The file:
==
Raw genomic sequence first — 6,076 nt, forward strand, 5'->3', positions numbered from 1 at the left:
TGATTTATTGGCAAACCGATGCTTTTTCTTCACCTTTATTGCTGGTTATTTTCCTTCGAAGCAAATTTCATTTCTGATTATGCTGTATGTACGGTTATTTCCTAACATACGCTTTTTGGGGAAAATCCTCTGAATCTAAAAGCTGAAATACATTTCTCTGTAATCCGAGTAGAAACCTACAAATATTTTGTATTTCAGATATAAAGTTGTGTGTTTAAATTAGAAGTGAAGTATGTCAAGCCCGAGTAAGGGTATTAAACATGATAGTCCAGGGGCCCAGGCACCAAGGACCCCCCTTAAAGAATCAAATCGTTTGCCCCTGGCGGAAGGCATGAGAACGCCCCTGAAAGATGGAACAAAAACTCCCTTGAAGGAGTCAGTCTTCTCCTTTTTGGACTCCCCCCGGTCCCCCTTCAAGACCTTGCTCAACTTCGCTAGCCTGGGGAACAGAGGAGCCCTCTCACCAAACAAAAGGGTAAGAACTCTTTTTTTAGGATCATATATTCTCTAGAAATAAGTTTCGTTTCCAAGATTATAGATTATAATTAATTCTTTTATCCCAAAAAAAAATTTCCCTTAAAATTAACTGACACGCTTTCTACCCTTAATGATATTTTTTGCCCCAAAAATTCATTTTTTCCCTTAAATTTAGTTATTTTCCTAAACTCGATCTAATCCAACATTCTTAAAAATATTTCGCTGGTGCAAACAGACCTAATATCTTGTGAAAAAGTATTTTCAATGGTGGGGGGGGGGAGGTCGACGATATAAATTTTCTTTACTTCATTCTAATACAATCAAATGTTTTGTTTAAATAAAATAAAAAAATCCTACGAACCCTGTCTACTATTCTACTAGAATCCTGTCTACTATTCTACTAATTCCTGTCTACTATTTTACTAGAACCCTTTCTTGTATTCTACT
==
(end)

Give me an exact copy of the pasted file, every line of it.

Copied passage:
Raw genomic sequence first — 6,076 nt, forward strand, 5'->3', positions numbered from 1 at the left:
TGATTTATTGGCAAACCGATGCTTTTTCTTCACCTTTATTGCTGGTTATTTTCCTTCGAAGCAAATTTCATTTCTGATTATGCTGTATGTACGGTTATTTCCTAACATACGCTTTTTGGGGAAAATCCTCTGAATCTAAAAGCTGAAATACATTTCTCTGTAATCCGAGTAGAAACCTACAAATATTTTGTATTTCAGATATAAAGTTGTGTGTTTAAATTAGAAGTGAAGTATGTCAAGCCCGAGTAAGGGTATTAAACATGATAGTCCAGGGGCCCAGGCACCAAGGACCCCCCTTAAAGAATCAAATCGTTTGCCCCTGGCGGAAGGCATGAGAACGCCCCTGAAAGATGGAACAAAAACTCCCTTGAAGGAGTCAGTCTTCTCCTTTTTGGACTCCCCCCGGTCCCCCTTCAAGACCTTGCTCAACTTCGCTAGCCTGGGGAACAGAGGAGCCCTCTCACCAAACAAAAGGGTAAGAACTCTTTTTTTAGGATCATATATTCTCTAGAAATAAGTTTCGTTTCCAAGATTATAGATTATAATTAATTCTTTTATCCCAAAAAAAAATTTCCCTTAAAATTAACTGACACGCTTTCTACCCTTAATGATATTTTTTGCCCCAAAAATTCATTTTTTCCCTTAAATTTAGTTATTTTCCTAAACTCGATCTAATCCAACATTCTTAAAAATATTTCGCTGGTGCAAACAGACCTAATATCTTGTGAAAAAGTATTTTCAATGGTGGGGGGGGGGAGGTCGACGATATAAATTTTCTTTACTTCATTCTAATACAATCAAATGTTTTGTTTAAATAAAATAAAAAAATCCTACGAACCCTGTCTACTATTCTACTAGAATCCTGTCTACTATTCTACTAATTCCTGTCTACTATTTTACTAGAACCCTTTCTTGTATTCTACT